As with any game in the series, there is plenty to do when you feel like getting away from the story. You can search for trinkets and give them to a guy who will give you hints to locating a pirate treasure. You can save colonists shanghaied by the British. You can play various old-timey board games. You can explore tunnels underneath Boston. You can investigate Daniel Boone’s wild tales of Sasquatch, a kraken and a UFO. In the forest you can track everything from rabbits to grizzly bears, although tracking is hardly necessary since it’s impossible to take two steps without a deer running past you.

You an also build a settlement. This involves helping colonists in order to persuade them to move nearby. Then you can buy their wares and trade with the cities.

Occasionally you return to the present, where the once timid Desmond has acquired the climbing and fighting skills of his ancestors, and Desmond goes on a number of fun missions. Since Desmond’s connection with his ancestors is apparently crucial, it’s surprising his companions would ask him to risk his life with feats of daring, but then, Assassin’s Creed III is not a game whose logic you want to peer at too closely.

The most surprising aspect of the game is how few actual assassinations are in it. The series has always been predicated on the idea that there are a lot of powerful, dangerous people who have to be killed, but there are only a handful of these in AC3, and there is a resulting lack of focus. The game seems to want to create something that is more epic story than episodic assassination game, but while the father-figure angst that threads through both the ancient and modern stories is intriguing in theory, the main characters, as in previous games, stir little real emotion. As for the minor characters, they tend to talk way too much: I would just as soon kill Ben Franklin as listen to him drone on and on about the virtues of bedding older women.

AC3 also includes an interesting multiplayer game in which you hunt, and are hunted by, other players, in a way similar to The Ship. Unfortunately I could not do anything except the tutorials, as there were never enough people online for a game (some gamers theorize that the problem is actually not a lack of players but rather a bad matchmaking system).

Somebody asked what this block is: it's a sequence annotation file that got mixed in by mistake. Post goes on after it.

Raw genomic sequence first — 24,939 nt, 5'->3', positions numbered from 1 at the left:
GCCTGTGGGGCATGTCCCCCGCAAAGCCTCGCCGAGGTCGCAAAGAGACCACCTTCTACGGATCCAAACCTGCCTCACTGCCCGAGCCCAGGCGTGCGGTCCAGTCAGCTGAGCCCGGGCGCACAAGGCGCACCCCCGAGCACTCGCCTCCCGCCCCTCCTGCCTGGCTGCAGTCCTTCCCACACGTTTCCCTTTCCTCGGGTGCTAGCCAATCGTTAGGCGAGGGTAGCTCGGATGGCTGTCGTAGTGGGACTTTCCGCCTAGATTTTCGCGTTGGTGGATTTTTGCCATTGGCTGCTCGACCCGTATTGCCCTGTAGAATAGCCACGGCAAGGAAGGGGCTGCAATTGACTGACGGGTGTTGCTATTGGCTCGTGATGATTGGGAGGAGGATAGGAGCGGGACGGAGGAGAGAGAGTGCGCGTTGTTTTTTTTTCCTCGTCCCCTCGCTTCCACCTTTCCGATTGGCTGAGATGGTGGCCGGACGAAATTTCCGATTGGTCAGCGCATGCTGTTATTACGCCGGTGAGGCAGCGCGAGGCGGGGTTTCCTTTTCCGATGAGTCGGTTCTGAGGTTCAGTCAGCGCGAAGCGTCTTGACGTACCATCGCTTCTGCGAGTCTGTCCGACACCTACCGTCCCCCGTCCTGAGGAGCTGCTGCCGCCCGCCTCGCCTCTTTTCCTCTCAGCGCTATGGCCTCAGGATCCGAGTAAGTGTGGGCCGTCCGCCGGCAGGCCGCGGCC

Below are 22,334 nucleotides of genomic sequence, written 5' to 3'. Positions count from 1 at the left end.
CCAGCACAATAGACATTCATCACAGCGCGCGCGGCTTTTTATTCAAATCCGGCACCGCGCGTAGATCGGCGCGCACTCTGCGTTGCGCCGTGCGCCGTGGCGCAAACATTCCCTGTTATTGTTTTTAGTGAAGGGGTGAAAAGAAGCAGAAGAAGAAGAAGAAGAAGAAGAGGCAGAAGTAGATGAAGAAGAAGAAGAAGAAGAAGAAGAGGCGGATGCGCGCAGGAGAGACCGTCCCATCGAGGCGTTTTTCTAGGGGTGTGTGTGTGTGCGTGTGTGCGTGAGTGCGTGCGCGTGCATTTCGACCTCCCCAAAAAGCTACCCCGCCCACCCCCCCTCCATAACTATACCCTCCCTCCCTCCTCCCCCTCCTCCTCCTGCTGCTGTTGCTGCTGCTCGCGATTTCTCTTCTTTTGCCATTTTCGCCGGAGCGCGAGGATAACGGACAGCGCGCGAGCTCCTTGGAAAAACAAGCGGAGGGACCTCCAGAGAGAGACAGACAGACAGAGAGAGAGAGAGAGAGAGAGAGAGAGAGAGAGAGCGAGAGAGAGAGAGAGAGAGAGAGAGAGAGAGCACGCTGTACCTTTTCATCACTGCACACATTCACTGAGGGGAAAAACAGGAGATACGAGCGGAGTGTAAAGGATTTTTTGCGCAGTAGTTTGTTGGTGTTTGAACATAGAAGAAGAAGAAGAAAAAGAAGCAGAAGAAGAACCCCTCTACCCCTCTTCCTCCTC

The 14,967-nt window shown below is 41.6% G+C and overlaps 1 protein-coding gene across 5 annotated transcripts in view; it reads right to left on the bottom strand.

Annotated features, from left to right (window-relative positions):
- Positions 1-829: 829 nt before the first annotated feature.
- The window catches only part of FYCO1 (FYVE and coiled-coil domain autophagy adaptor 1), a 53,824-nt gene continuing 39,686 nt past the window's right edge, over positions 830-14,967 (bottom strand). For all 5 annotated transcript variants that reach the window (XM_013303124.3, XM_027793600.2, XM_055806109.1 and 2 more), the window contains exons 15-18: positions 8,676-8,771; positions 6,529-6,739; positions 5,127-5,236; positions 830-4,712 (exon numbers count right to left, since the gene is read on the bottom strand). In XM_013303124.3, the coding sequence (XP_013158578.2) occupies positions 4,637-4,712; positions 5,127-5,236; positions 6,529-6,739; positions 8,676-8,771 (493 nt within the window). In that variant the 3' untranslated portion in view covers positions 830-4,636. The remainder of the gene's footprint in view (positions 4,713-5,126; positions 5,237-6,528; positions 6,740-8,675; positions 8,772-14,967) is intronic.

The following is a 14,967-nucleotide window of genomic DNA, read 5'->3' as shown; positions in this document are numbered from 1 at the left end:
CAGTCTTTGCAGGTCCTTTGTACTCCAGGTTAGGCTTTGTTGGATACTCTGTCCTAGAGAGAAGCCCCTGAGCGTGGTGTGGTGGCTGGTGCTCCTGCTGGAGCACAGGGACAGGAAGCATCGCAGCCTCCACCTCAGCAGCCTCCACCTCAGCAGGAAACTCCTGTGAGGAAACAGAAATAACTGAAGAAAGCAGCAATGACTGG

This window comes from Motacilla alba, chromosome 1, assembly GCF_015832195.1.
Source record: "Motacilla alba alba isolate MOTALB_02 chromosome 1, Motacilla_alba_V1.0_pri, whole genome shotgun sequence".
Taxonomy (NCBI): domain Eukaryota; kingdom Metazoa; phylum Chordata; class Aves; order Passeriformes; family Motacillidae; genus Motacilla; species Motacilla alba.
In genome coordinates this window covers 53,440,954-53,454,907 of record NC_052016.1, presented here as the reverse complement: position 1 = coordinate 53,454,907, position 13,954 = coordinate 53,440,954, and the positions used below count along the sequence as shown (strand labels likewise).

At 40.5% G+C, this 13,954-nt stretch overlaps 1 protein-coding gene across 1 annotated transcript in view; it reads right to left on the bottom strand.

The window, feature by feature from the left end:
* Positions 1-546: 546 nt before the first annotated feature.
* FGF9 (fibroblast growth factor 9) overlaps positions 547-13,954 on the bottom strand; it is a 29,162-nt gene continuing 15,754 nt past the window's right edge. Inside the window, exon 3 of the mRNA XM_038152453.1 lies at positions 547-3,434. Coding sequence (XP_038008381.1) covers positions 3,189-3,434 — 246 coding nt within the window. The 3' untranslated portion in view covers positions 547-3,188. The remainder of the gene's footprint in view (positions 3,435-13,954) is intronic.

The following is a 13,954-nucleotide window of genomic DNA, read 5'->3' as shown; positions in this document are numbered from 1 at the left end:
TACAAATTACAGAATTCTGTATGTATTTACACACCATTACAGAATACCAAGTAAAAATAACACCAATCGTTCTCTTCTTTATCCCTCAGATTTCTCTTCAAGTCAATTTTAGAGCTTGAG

The Wii U Experience: So Much Untapped Potential

AC3 is a terrific game, but it is not particularly more terrific on the Wii U, even though it easily could be. The game uses the gamepad’s touchscreen controller minimally, mainly for a map and a somewhat improved system for switching weapons. The map is very much an add-on; you still have to use a separate map for the games fast travel system, which seems a little strange.

And yet, there are so many things the gamepad could be used for. I want to play those checker-ish games on the touchscreen, the same place I want to browse through the game’s chatty database of famous characters and events. I would like to see Eagle Vision mode, which highlights characters of interest, on the gamepad while the TV shows a normal image. Picking locks also seems like a good touchpad mini-game.

The designers probably thought of most of these themselves, and simply didn’t have time to implement a lot of special Wii U features. But every time I thought of a better way to do something in the game on the Wii U, it made me realize how much potential the console has.

The Verdict: Flawed but Still Great

While the Wii U version lacks the features that would make it the ultimate Assassin’s Creed III, it is still an amazing, great-looking game. Let’s hope that the next entry in the series fully exploits the unique capabilities of the Wii U. Then we’ll have a game that proves the console’s worth for what it has rather than for what it lacks.

Disclosure: A review copy was provided by the publisher. For more information, please see our Ethics Policy.
  1. About.com
  2. Technology
  3. Wii Games
  4. Wii/Wii U Game Reviews
  5. Wii U Game Reviews
  6. Assassin’s Creed III - Video Game Review of the Wii U Action/Adventure Game

©2014 About.com. All rights reserved.